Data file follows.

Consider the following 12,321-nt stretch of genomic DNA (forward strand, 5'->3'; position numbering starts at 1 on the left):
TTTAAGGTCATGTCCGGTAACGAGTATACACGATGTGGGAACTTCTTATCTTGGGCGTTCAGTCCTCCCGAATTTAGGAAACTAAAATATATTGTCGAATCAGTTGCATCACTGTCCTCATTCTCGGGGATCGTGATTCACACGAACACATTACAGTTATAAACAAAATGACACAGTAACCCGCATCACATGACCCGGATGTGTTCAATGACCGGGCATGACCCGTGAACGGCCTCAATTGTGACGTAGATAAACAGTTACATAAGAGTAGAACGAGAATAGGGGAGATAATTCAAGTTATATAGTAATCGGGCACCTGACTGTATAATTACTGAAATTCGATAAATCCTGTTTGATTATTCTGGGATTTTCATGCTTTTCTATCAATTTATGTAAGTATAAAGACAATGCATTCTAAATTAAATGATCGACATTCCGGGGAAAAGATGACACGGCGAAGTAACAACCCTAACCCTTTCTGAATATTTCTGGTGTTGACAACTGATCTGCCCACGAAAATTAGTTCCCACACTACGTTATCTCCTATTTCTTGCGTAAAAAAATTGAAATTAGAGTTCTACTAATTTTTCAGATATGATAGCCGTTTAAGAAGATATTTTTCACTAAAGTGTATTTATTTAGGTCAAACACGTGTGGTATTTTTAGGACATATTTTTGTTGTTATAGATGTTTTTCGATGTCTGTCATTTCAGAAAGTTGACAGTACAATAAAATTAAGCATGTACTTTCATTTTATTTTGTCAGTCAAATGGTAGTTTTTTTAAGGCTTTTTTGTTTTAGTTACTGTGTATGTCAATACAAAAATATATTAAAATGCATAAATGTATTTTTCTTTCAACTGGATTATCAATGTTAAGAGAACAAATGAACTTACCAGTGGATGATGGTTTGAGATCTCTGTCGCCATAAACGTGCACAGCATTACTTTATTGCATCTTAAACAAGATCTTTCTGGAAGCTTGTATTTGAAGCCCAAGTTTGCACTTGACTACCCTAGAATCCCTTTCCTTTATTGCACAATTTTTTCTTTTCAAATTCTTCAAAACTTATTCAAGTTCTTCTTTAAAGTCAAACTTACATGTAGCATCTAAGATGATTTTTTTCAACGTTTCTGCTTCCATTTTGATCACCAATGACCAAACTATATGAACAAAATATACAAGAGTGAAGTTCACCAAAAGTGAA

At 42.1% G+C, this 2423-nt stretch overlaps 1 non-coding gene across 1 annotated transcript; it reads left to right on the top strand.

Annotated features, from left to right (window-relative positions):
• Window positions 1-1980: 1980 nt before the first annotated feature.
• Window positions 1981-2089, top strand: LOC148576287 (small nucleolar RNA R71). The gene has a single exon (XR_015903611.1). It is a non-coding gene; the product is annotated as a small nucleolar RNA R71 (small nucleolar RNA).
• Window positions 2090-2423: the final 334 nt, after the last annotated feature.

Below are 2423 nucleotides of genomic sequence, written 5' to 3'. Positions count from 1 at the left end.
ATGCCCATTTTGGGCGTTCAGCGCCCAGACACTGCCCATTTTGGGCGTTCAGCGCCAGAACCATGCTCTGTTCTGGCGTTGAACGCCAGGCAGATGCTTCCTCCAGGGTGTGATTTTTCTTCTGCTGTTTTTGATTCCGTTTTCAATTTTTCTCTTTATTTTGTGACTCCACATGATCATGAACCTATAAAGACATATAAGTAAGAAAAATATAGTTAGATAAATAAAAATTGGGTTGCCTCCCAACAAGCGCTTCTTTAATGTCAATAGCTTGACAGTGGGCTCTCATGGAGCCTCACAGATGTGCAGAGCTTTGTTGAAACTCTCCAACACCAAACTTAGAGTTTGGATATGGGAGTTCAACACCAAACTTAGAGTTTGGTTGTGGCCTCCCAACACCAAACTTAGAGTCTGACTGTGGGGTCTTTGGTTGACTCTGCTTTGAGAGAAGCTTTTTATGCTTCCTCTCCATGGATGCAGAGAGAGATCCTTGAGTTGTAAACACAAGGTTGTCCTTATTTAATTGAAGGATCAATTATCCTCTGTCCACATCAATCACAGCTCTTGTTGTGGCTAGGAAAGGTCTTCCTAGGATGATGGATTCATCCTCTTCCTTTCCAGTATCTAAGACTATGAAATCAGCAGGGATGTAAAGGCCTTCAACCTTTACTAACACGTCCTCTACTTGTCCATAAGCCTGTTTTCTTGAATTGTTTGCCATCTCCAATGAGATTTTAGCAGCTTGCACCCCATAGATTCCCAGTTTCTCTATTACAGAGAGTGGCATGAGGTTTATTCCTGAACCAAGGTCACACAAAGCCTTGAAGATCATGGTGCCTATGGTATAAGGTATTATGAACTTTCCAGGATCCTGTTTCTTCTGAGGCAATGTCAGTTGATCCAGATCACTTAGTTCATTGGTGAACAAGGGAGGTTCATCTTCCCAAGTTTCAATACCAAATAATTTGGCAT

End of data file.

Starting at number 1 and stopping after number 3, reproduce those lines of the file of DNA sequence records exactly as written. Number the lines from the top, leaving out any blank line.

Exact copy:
Consider the following 12,321-nt stretch of genomic DNA (forward strand, 5'->3'; position numbering starts at 1 on the left):
TTTAAGGTCATGTCCGGTAACGAGTATACACGATGTGGGAACTTCTTATCTTGGGCGTTCAGTCCTCCCGAATTTAGGAAACTAAAATATATTGTCGAATCAGTTGCATCACTGTCCTCATTCTCGGGGATCGTGATTCACACGAACACATTACAGTTATAAACAAAATGACACAGTAACCCGCATCACATGACCCGGATGTGTTCAATGACCGGGCATGACCCGTGAACGGCCTCAATTGTGACGTAGATAAACAGTTACATAAGAGTAGAACGAGAATAGGGGAGATAATTCAAGTTATATAGTAATCGGGCACCTGACTGTATAATTACTGAAATTCGATAAATCCTGTTTGATTATTCTGGGATTTTCATGCTTTTCTATCAATTTATGTAAGTATAAAGACAATGCATTCTAAATTAAATGATCGACATTCCGGGGAAAAGATGACACGGCGAAGTAACAACCCTAACCCTTTCTGAATATTTCTGGTGTTGACAACTGATCTGCCCACGAAAATTAGTTCCCACACTACGTTATCTCCTATTTCTTGCGTAAAAAAATTGAAATTAGAGTTCTACTAATTTTTCAGATATGATAGCCGTTTAAGAAGATATTTTTCACTAAAGTGTATTTATTTAGGTCAAACACGTGTGGTATTTTTAGGACATATTTTTGTTGTTATAGATGTTTTTCGATGTCTGTCATTTCAGAAAGTTGACAGTACAATAAAATTAAGCATGTACTTTCATTTTATTTTGTCAGTCAAATGGTAGTTTTTTTAAGGCTTTTTTGTTTTAGTTACTGTGTATGTCAATACAAAAATATATTAAAATGCATAAATGTATTTTTCTTTCAACTGGATTATCAATGTTAAGAGAACAAATGAACTTACCAGTGGATGATGGTTTGAGATCTCTGTCGCCATAAACGTGCACAGCATTACTTTATTGCATCTTAAACAAGATCTTTCTGGAAGCTTGTATTTGAAGCCCAAGTTTGCACTTGACTACCCTAGAATCCCTTTCCTTTATTGCACAATTTTTTCTTTTCAAATTCTTCAAAACTTATTCAAGTTCTTCTTTAAAGTCAAACTTACATGTAGCATCTAAGATGATTTTTTTCAACGTTTCTGCTTCCATTTTGATCACCAATGACCAAACTATATGAACAAAATATACAAGAGTGAAGTTCACCAAAAGTGAA

At 42.1% G+C, this 2423-nt stretch overlaps 1 non-coding gene across 1 annotated transcript; it reads left to right on the top strand.